Most child abusers have one thing in common, and it’s not piety—it’s preexisting relationships with their victims. That includes priests and ministers and rabbis, of course, but also family members, friends, neighbors, teachers, coaches, scout leaders, youth-group volunteers, and doctors. According to federal studies, three quarters of abuse occurs at the hands of family members or others in the victim’s "circle of trust." "The fundamental premise here is that those who abuse children overwhelmingly seek out situations where they have easy and legitimate access to children," he said. "These kinds of positions offer a kind of cover for these offenders."  [And they will use even marriage as a cover.]

Priests may also appear [appear] more likely to molest children because cases of abuse come to light in huge waves. One reason is delayed reporting: less than 13 percent of victims abused between 1960 and 1980, for example, lodged a complaint in the same year as the assault. Two thirds filed their complaints after 1992, and half of those were made between 2002 and 2003 alone. "Offenders tend to be manipulative, often persuading children to believe that this is their fault," said Allen. "As a result, the children tend to keep it to themselves. There are countless victims who thought they were the only one." So what looks like [looks like] high concentrations of abuse may simply reflect long and diffuse patterns of abuse that mirror those among all males.

Another reason is that the church has historically been bad at punishing (or preventing) molesters, so that many cases might come to light when just one priest is finally exposed. A single predator priest with ongoing access to children might be responsible for an immense raft of abuse cases. (Marie Fortune of the Faith Trust Institute, which focuses on clerical-abuse issues, says Roman Catholics tend "to have many more schools and other programs that involve children." "Plenty of other congregations have these problems, for instance, if they have a youth ministry.") That helps explain the 200 children who were abused at a school for the deaf. It didn’t happen because the school was full of rapists; it happened because one man was never stopped. Overall, the John Jay study found that 149 priests were responsible for more than 25,000 cases of abuse over the 52-year period studied[Get that? 149 over 52 years].

Allen suggests a final reason we hear so much more about Catholic abuse than transgressions in other religions: its sheer size. It’s the second largest single denomination in the world (behind Islam) and the biggest in the United States. (Fifty-one percent of all American adults are Protestant, but they belong to hundreds of different denominations.) "When you consider the per capita data," says Allen, "I don’t think they have a larger incidence than other faiths."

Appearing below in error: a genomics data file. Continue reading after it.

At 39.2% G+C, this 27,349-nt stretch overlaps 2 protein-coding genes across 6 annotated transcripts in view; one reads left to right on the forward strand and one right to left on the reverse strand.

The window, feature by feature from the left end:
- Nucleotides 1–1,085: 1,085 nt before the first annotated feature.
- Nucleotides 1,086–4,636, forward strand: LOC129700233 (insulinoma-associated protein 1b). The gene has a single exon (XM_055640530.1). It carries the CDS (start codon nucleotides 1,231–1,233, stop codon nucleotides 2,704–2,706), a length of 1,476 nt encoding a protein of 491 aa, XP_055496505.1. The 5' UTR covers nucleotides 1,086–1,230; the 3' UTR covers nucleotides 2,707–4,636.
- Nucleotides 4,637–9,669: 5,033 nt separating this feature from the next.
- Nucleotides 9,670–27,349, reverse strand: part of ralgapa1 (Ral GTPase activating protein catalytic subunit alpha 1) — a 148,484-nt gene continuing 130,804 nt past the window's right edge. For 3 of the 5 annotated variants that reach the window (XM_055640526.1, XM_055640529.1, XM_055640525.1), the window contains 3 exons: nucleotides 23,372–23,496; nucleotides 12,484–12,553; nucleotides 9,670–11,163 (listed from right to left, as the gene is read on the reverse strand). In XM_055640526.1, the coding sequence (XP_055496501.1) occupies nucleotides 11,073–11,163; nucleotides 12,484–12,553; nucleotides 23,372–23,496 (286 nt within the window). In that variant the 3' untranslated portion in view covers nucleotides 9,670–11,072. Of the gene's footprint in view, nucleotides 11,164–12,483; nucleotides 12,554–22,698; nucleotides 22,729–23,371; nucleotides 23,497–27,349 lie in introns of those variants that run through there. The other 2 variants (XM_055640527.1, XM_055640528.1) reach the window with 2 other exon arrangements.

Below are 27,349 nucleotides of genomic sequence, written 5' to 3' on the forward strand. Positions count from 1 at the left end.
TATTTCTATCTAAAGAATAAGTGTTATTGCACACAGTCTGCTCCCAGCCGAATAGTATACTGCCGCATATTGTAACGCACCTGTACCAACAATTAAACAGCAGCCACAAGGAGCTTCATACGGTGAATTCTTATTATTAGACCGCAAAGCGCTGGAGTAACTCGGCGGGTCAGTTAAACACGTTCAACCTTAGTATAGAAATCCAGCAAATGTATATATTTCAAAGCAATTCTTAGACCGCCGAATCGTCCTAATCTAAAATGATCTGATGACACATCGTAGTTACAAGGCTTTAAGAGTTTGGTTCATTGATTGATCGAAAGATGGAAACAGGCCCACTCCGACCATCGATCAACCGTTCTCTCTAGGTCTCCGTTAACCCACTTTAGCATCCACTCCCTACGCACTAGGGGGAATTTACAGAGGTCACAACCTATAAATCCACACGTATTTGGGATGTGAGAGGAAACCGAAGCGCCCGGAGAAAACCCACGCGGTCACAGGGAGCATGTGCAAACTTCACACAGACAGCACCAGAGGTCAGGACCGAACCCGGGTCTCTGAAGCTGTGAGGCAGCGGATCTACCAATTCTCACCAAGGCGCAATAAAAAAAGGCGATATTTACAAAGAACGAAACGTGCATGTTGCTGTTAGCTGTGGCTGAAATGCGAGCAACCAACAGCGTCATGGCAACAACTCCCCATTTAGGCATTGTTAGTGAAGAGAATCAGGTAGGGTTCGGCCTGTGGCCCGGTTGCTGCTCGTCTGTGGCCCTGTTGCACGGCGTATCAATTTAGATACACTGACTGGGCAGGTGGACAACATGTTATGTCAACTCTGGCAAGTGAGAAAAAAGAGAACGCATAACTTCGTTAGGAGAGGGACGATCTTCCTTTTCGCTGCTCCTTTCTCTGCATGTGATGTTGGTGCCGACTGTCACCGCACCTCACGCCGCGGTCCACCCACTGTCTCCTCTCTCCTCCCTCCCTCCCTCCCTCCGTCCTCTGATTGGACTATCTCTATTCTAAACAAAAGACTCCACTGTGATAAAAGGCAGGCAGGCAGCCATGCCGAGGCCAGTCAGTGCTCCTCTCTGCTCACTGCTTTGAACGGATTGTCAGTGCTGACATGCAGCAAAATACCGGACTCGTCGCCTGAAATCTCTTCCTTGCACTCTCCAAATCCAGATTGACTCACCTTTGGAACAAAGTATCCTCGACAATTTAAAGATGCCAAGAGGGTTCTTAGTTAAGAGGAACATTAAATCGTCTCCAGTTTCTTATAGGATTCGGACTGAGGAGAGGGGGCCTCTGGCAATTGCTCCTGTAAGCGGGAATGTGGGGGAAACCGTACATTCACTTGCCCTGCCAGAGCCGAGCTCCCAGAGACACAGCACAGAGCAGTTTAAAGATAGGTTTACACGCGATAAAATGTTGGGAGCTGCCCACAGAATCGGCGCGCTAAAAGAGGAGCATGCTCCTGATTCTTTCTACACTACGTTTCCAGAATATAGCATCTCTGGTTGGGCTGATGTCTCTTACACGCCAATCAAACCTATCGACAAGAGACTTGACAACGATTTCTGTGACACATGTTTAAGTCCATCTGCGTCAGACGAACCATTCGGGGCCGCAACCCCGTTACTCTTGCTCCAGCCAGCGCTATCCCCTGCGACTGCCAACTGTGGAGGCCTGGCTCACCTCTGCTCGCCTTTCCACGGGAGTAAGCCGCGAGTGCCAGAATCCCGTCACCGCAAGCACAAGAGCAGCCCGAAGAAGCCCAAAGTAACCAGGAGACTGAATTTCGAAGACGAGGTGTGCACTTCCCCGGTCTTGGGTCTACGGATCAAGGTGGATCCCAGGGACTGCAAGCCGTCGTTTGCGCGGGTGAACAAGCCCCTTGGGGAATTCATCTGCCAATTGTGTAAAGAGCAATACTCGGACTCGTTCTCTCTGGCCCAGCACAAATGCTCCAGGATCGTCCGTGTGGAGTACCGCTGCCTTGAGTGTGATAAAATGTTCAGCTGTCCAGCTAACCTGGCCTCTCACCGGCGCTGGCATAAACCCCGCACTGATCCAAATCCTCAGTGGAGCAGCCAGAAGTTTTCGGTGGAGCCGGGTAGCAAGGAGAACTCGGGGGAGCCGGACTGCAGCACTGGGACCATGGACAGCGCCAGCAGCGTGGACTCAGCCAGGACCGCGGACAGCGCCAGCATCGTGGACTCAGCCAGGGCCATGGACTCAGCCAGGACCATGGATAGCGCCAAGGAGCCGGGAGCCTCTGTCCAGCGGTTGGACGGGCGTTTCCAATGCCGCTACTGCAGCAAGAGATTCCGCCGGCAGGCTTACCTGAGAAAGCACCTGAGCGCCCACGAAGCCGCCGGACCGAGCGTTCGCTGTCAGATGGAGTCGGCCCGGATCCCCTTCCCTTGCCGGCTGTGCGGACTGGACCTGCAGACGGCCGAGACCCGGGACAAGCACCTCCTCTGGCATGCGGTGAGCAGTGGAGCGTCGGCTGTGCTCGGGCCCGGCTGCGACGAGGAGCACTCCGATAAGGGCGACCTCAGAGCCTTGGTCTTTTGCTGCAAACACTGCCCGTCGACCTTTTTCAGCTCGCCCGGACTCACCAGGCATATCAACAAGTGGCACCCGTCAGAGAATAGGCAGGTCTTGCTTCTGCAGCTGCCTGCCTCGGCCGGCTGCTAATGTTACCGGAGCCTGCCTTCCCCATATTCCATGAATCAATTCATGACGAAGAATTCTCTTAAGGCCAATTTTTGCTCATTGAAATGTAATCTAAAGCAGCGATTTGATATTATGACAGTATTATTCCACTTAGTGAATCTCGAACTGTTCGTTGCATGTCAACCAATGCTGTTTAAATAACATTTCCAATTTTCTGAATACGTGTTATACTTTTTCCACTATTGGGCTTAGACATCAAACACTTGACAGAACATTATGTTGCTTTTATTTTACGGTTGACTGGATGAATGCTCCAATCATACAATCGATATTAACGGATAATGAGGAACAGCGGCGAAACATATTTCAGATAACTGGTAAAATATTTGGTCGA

There are very good points here.  Remember them.

WDTPRS will have to return to some of these in the near future.

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About Fr. John Zuhlsdorf

Fr. Z is the guy who runs this blog. o{]:¬)
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24 Responses to An unusually good Newsweek piece about clerical sexual abuse – be sure to read

  1. Scott W. says:

    Good link. And this points to a glaring problem: thinking your child is safe around any authority figure as long as it is not a priest. I went through the VIRTUS program and while I had some problems with some of the stuff in it, it does a good job of explaining how predators work. They are incredibly good at hiding and getting into positions of trust and then testing the system and institution for any cracks or blind spots which every system and institution has. Just look at all the shenanigans prisoners are able to pull off in a tightly-regulated prison. Now imagine a predator working in a much looser environment like a school or church and you see how vigilant one has to be.

  2. catholicmidwest says:

    This is really a good article. It’s too bad it’s not going to be in the print edition, all right.

    For hundreds of years, the Catholic church was the provider of hospital and orphanage services–most of the time, the only provider. There’s a reason why many big city hospitals around the world have saints’ names or names taken from religious orders.

    If it weren’t for the problems of the late 20th century in the Church, it’s entirely conceivable that we could claim LOWER rates than anyone else because of the help of God and the clarity of mission that we’ve historically had. Our hospitals have been top-notch, the best in the world, for centuries.

  3. Karen Russell says: